Germany needs CO2-based vehicle tax to accelerate e-mobility – report
Clean Energy Wire
New internal combustion engine vehicles should be taxed exclusively according to their CO2 emissions to accelerate the switch to electric mobility, the Climate Neutrality Foundation writes in a report. The foundation argues that the measures Germany has taken so far to promote the mobility transition are insufficient to achieve its 2030 climate targets. "Without a rapid change in drive technologies, the climate goals in Germany cannot be achieved. Therefore, new vehicles with CO2-emitting combustion engines must no longer have a cost advantage over those with CO2-free drives," said head of the foundation Rainer Baake. According to the proposal, petrol and diesel vehicles will be taxed according to their CO2 emissions in such a way that, calculated over a ten-year period, the average price differences to battery-electric vehicles would be compensated. Pure battery-electric drives would be exempt from the tax.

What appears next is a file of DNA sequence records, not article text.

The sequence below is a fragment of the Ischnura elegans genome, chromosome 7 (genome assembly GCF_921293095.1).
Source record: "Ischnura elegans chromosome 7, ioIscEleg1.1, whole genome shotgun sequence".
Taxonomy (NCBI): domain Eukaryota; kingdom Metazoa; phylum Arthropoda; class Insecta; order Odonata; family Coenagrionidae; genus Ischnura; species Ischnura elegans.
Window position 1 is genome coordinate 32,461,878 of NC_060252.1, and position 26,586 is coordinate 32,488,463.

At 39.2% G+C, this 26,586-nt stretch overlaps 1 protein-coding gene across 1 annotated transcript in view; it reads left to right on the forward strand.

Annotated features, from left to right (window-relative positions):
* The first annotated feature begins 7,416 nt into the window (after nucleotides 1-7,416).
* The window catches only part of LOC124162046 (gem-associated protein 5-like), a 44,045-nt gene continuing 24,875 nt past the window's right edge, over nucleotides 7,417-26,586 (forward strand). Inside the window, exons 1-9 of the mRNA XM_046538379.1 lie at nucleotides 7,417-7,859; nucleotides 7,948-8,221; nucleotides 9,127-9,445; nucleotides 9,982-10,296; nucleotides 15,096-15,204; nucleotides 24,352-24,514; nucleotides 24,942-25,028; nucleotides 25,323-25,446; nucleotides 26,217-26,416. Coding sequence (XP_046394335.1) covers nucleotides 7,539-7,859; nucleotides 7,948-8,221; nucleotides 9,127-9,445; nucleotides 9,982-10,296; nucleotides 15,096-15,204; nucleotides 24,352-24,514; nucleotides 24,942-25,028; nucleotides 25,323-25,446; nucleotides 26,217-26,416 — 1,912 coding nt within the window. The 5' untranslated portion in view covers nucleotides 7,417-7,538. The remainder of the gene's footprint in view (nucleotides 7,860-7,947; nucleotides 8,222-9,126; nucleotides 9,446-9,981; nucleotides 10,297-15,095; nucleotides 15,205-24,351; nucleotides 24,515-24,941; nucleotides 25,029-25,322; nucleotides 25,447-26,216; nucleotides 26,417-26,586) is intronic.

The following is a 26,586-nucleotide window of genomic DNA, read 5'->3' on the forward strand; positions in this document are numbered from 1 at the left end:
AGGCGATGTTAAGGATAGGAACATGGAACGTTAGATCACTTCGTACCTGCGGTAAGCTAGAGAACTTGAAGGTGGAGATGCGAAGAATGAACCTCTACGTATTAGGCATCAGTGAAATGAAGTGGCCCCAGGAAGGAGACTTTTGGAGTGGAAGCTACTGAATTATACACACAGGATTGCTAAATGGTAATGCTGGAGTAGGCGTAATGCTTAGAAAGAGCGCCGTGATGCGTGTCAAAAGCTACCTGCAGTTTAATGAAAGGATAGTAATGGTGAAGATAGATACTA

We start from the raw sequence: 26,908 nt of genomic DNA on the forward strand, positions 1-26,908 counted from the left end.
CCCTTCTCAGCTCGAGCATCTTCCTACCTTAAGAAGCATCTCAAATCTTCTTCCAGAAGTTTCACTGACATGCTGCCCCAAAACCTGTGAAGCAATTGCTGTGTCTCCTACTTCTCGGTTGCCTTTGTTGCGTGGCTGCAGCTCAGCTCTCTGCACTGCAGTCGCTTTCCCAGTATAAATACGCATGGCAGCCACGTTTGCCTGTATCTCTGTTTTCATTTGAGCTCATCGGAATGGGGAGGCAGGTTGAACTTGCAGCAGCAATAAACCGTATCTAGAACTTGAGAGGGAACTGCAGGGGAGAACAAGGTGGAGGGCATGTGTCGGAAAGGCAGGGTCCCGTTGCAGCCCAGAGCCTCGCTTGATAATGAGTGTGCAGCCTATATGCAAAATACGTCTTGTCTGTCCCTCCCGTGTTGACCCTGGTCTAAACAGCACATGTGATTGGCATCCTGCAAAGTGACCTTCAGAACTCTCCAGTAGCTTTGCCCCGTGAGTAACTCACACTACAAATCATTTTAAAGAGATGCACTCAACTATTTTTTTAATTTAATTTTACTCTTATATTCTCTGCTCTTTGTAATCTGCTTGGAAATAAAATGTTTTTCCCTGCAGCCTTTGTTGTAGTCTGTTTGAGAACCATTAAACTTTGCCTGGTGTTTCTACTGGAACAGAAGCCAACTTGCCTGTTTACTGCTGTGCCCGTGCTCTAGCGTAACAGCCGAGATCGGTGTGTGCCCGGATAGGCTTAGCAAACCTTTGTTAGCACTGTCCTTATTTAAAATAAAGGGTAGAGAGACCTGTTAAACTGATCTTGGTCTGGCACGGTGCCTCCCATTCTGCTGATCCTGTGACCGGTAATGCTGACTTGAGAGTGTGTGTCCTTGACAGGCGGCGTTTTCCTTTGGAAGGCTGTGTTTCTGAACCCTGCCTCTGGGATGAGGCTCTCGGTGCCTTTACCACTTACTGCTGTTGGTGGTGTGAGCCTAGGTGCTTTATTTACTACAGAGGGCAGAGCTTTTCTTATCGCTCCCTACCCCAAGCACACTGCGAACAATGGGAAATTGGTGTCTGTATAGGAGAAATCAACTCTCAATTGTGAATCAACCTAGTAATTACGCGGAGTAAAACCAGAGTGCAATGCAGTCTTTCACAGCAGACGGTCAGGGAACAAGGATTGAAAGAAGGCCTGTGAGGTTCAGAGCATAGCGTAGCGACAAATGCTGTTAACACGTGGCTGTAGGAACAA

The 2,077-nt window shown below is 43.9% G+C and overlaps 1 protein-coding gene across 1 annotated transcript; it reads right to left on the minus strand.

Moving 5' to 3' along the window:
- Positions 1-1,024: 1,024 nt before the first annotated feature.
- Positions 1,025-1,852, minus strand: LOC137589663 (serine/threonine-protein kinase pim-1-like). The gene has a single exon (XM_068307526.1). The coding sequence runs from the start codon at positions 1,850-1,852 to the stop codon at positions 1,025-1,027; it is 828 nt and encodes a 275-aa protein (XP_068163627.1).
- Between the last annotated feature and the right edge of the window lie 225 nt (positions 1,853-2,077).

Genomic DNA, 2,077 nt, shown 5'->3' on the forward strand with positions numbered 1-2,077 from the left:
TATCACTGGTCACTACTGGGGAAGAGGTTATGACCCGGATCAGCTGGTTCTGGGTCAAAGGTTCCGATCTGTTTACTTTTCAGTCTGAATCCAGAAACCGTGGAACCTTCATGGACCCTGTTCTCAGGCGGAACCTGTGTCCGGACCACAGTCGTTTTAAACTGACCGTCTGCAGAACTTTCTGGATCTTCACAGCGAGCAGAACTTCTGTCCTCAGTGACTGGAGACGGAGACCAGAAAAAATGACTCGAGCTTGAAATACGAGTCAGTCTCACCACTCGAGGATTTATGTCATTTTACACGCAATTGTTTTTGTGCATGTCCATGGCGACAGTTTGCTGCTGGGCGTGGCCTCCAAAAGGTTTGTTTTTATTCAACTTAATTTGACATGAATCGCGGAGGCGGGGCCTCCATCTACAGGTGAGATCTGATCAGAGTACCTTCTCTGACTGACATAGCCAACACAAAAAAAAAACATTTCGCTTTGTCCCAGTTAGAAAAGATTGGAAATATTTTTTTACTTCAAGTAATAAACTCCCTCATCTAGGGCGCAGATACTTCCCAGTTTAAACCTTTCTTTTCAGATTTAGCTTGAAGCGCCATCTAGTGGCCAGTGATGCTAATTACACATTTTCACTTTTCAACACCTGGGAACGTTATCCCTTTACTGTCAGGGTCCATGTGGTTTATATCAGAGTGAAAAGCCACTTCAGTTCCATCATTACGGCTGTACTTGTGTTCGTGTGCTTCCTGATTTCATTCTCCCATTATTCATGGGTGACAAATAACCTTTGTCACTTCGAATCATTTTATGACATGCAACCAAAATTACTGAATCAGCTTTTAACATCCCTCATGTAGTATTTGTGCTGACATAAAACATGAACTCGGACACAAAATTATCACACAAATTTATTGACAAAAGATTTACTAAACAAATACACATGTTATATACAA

At the start of this year, Germany implemented a national CO2 price in the transport and heating sectors. The emissions trading system applies to fuels such as petrol, diesel, heating oil and gas. The system started on 1 January with a fixed price of 25 euros per tonne of CO2, which environmentalists say is too low to really make an impact. Germany aims to cut emissions in the transport sector by more than 40 percent by 2030. An increase of the EU’s 2030 emissions reduction target, which is currently under discussion, could result in an even more ambitious target for Germany’s transport sector. The German car industry has committed to achieving climate neutrality by 2050.